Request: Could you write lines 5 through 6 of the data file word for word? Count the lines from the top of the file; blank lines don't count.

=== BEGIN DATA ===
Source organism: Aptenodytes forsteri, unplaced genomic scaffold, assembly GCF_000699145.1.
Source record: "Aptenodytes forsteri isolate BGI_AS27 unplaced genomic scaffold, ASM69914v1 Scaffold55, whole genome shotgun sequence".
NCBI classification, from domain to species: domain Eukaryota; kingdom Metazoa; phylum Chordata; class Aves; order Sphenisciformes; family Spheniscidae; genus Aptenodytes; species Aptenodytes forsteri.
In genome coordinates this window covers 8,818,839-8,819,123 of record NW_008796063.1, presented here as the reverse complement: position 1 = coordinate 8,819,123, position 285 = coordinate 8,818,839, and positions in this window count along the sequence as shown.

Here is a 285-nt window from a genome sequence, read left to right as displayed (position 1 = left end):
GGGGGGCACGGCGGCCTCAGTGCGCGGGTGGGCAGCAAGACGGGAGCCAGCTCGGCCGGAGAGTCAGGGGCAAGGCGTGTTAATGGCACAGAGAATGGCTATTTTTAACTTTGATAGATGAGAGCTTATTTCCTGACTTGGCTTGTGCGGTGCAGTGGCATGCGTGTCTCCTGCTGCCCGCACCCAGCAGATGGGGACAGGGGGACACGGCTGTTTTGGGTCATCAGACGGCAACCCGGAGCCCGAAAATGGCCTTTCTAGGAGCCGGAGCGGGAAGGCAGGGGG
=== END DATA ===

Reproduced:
Here is a 285-nt window from a genome sequence, read left to right as displayed (position 1 = left end):
GGGGGGCACGGCGGCCTCAGTGCGCGGGTGGGCAGCAAGACGGGAGCCAGCTCGGCCGGAGAGTCAGGGGCAAGGCGTGTTAATGGCACAGAGAATGGCTATTTTTAACTTTGATAGATGAGAGCTTATTTCCTGACTTGGCTTGTGCGGTGCAGTGGCATGCGTGTCTCCTGCTGCCCGCACCCAGCAGATGGGGACAGGGGGACACGGCTGTTTTGGGTCATCAGACGGCAACCCGGAGCCCGAAAATGGCCTTTCTAGGAGCCGGAGCGGGAAGGCAGGGGG